Proven PC required abnormal findings on chest radiographs or chest CT scans and isolation of C neoformans from BAL fluid and/or lung histopathology specimen confirmation. Presumptive PC required abnormal findings on chest radiographs or chest CT scan and isolation of C neoformans from at least one extrapulmonary site. ARF was defined as hypoxemia (ie, [PO.sub.2] [is less than] 60 mm Hg) requiring mechanical ventilation. Cryptococcus-related mortality was defined as death that was directly attributed to cryptococcosis (ie, C neoformans had been recovered from autopsy specimens). Patients who did not have an autopsy but whose death occurred within 4 weeks of receiving a diagnosis of PC also were considered to have Cryptococcus-related mortality.

Chart Review

The medical records of the study population were obtained and reviewed for data collection from the electronic information database of the hospital (Medical Archival Retrieval System). Included in this database were the admission history and physical examination results, the discharge summary, the dictated progress notes, the record of medications that had been dispensed from the pharmacy, and all laboratory data, including microbiology and pathology reports.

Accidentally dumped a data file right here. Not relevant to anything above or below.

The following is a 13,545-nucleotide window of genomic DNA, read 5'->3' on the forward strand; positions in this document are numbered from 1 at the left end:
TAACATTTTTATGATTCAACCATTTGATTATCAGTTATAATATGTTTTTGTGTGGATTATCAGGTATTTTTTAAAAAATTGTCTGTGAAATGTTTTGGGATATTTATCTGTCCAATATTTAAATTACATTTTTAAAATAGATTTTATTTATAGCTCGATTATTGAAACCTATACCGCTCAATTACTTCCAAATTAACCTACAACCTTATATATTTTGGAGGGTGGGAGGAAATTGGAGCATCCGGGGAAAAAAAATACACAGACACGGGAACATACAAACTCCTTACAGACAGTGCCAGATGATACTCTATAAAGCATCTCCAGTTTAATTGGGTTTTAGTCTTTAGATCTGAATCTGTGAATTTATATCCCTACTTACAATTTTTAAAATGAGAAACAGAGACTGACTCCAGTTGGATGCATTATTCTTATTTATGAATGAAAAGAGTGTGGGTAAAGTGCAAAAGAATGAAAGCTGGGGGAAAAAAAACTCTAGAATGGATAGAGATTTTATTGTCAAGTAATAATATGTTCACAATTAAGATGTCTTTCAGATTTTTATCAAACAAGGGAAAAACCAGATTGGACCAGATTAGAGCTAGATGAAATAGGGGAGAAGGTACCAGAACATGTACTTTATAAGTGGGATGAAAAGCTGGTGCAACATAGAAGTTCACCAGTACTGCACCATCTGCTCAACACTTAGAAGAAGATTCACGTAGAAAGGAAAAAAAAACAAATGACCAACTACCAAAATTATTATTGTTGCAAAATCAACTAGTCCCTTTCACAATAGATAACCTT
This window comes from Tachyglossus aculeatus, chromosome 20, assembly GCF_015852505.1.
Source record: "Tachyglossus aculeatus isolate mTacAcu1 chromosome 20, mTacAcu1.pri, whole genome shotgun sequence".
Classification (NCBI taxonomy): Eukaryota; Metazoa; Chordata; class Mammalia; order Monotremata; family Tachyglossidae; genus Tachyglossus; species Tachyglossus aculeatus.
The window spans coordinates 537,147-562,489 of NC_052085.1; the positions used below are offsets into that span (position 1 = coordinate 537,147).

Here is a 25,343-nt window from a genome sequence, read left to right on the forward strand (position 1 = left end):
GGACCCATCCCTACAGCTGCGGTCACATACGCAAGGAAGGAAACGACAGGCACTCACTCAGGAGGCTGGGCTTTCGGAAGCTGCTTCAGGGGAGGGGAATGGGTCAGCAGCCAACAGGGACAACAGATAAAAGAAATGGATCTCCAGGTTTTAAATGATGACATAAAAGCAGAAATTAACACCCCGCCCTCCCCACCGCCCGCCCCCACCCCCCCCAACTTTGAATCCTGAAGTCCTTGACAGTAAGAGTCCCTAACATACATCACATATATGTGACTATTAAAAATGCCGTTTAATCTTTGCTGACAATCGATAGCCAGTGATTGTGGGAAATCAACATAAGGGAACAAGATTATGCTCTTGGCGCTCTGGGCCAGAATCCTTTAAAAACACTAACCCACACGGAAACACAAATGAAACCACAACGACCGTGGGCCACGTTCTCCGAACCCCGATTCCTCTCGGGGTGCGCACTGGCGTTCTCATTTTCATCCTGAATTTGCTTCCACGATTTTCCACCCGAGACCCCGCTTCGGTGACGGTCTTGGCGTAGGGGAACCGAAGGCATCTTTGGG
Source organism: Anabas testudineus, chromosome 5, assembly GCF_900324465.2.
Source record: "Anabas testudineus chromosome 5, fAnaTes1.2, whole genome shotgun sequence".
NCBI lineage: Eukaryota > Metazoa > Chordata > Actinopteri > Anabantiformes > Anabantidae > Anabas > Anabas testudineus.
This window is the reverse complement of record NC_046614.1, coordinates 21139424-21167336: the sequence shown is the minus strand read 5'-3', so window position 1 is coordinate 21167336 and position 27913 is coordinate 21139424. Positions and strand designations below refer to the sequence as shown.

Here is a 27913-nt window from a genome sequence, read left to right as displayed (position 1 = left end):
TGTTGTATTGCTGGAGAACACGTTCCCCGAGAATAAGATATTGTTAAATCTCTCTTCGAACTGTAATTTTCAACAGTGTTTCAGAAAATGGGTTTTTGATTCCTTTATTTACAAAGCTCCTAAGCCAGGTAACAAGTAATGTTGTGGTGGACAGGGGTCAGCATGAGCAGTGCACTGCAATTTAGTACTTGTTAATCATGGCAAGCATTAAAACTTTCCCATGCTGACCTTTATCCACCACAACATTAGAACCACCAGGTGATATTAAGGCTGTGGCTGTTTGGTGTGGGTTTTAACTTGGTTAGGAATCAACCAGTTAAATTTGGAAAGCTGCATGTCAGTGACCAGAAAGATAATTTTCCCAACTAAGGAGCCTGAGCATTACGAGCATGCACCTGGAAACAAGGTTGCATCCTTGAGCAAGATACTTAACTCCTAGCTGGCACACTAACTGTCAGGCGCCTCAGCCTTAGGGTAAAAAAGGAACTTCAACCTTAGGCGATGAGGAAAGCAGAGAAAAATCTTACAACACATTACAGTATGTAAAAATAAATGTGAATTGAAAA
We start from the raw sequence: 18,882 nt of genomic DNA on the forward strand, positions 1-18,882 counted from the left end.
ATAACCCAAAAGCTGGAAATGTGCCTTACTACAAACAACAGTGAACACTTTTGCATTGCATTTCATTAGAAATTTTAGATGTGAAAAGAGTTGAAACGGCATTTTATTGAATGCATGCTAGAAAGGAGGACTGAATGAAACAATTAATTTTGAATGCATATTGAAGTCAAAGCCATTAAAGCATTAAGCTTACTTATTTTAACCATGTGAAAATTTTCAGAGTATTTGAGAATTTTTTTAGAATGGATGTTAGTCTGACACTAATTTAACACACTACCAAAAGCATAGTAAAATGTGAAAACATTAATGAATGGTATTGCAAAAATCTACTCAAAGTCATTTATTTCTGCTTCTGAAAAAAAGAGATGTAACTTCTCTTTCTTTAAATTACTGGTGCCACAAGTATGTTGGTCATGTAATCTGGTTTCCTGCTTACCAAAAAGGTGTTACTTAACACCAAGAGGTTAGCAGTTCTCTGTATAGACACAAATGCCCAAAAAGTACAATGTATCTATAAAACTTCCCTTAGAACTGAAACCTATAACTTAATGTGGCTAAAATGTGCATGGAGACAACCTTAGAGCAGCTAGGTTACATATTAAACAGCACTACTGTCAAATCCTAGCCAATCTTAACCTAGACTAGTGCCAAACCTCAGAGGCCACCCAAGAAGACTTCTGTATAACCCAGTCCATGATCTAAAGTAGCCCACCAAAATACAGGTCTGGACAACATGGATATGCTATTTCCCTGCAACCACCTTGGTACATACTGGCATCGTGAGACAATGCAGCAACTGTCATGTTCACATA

Demographic data including race, birth date, sex, dates of admission and discharge, dates of organ transplant operations, diagnostic procedures, and the outcome of the present hospitalization were obtained. The admission history and the physical examination results were reviewed for the presence and duration of fever, cough, and dyspnea, and patients were assessed for the presence of respiratory failure and their requirement of mechanical ventilation.